Traineeships are successfully supporting more young people into employment, an apprenticeship or further study, Apprenticeships and Skills Minister Anne Milton announced today (19 June).
Traineeships are a flexible education and training programme aimed at helping young people aged 16- 24 to prepare for an apprenticeship or work.
New research published today highlights how traineeships are benefiting young people and employers across the country. Findings show that 75% of trainees get a job, take up an apprenticeship or go on to further study within a year of completing their programme. Employers including global professional services firm Aon have also reported how traineeships have helped them to recruit people from a range of backgrounds, leading to more diverse workforces.
The Government has also announced today that it will introduce a new traineeship achievement rate measure for education and training providers for the academic year 2019/20. The new measure will help the Government to monitor the effectiveness of the traineeship programme and will also help young people make informed decisions about their futures.
Anne Milton, Apprenticeships and Skills Minister said:
We want people of all ages and backgrounds to have the opportunity to learn new skills and go on to have successful careers. Traineeships are a great way of doing this by giving young people the chance to gain the skills and confidence they need to progress.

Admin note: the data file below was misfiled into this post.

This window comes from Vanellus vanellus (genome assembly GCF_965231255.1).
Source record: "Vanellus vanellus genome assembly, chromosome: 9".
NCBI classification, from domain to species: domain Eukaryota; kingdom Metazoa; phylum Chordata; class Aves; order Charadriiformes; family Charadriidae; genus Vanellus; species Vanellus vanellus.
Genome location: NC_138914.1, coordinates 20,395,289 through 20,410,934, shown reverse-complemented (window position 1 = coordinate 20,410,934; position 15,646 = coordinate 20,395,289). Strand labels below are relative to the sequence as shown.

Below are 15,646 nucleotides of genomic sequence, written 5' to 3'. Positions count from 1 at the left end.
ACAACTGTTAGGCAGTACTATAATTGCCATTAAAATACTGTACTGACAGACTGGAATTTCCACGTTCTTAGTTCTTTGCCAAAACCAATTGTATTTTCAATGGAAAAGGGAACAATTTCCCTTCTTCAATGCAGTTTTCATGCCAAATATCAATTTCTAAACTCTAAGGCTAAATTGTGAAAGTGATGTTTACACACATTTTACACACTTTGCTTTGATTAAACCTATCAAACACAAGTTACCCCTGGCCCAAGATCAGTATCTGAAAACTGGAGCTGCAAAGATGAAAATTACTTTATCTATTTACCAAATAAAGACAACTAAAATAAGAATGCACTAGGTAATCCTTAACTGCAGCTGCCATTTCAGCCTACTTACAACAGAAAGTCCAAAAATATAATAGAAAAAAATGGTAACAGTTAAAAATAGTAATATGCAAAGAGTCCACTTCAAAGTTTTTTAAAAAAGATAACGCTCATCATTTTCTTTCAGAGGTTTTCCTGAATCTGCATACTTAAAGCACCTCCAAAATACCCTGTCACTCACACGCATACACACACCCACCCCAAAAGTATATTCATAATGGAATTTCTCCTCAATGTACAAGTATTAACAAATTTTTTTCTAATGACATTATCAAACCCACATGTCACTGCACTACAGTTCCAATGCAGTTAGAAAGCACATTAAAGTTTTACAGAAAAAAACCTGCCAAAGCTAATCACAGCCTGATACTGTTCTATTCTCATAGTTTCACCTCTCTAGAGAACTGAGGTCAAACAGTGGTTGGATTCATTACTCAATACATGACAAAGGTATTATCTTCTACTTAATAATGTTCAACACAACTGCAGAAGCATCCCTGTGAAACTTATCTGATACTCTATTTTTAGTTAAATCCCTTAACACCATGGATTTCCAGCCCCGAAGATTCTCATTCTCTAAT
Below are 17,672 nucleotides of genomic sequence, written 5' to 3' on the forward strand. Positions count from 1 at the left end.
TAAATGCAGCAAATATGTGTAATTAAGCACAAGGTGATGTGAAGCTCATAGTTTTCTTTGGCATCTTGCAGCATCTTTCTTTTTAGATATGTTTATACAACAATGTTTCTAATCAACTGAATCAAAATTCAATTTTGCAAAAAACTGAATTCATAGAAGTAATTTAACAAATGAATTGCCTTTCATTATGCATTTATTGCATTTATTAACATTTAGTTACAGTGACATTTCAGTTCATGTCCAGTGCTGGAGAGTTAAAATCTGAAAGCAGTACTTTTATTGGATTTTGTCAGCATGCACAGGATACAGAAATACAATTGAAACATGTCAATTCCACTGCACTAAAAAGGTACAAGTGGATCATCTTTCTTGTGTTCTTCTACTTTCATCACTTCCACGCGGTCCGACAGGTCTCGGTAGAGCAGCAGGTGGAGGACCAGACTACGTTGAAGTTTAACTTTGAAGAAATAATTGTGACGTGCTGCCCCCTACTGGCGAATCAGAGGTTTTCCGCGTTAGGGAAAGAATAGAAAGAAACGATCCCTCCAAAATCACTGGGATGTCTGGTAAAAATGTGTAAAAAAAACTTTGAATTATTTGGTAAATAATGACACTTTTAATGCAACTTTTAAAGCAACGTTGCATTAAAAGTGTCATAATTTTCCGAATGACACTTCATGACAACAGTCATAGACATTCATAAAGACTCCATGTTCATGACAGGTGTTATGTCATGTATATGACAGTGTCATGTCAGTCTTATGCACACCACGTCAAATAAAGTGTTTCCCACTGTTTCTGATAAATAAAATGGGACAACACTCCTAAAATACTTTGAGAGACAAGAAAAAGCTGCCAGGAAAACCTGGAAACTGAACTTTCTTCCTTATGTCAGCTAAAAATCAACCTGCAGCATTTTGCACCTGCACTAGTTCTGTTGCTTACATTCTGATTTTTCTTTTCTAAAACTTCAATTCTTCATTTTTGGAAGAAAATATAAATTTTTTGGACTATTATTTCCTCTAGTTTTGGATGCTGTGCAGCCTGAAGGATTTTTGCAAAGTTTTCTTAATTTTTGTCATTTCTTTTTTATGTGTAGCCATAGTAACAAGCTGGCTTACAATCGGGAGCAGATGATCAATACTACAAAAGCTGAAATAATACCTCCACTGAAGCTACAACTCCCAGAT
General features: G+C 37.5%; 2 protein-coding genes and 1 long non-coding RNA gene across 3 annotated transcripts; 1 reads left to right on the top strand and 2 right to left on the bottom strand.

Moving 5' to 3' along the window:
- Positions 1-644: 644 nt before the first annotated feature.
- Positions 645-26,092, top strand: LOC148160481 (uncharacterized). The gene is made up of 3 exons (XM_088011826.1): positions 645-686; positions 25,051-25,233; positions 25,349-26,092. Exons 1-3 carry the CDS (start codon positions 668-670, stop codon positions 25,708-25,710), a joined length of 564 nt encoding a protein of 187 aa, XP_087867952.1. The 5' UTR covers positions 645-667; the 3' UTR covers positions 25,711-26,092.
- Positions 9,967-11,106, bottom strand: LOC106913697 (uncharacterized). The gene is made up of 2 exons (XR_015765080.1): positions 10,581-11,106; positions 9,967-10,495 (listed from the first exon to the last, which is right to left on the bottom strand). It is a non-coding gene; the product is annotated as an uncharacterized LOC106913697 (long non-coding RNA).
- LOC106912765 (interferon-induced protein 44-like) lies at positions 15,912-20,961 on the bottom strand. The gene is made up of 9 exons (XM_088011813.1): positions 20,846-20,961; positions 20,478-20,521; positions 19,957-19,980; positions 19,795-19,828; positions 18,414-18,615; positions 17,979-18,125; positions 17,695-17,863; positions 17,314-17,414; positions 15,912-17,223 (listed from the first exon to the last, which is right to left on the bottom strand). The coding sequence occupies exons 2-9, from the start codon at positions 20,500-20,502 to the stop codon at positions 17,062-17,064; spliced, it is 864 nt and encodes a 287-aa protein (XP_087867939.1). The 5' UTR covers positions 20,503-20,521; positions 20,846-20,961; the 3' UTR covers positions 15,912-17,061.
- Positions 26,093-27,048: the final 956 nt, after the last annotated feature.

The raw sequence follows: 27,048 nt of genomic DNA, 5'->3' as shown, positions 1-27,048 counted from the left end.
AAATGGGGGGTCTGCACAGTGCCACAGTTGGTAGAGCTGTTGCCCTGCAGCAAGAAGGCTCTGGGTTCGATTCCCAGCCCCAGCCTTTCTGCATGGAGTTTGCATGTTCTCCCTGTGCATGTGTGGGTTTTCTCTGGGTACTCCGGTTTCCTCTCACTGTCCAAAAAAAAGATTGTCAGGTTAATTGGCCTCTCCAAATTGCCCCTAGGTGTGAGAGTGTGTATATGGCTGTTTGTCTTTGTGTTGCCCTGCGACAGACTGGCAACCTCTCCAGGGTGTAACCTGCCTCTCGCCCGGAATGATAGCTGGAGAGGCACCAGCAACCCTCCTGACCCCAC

I’m thrilled that this report shows how traineeships are supporting young people to start their apprenticeship journey, get their first job or go to further study.
The new measure we have launched today will also provide greater transparency and help young people make informed decisions about their next steps.
Mark Dawe, Chief Executive, Association of Employment and Learning Providers said:
This announcement represents a very positive step towards reinvigorating traineeships in terms of encouraging more young people to take advantage of a programme that has a proven track-record for progression. AELP particularly welcomes the separate measurements of achievement confirming the programme’s original objectives of progression into an apprenticeship, job or further education. In the light of this, we will be urging providers to seriously take a fresh look at traineeships with a view to increasing the number of opportunities available”.
David Hughes, Chief Executive, Association of Colleges said:
AoC is pleased that the government continues to support pre-apprenticeship programmes such as Traineeships. It is important that we do not lose the stepping stone programmes that allow people to progress to the levels of competence that employers are seeking. These changes will help recognise the many positive outcomes from Traineeships which colleges are helping to achieve.
To encourage more young people aged 19-24 to start a traineeship, the Government is also providing £20 million through the Adult Education Budget for further education and training providers.
Traineeships form part of the Government’s work to make sure people of all ages and backgrounds can get the skills they need to progress in their careers. This includes working with leading employers to create more high-quality apprenticeship opportunities and introducing new T Levels from 2020 – the technical equivalent to A Levels.
For more information on traineeships, visit here.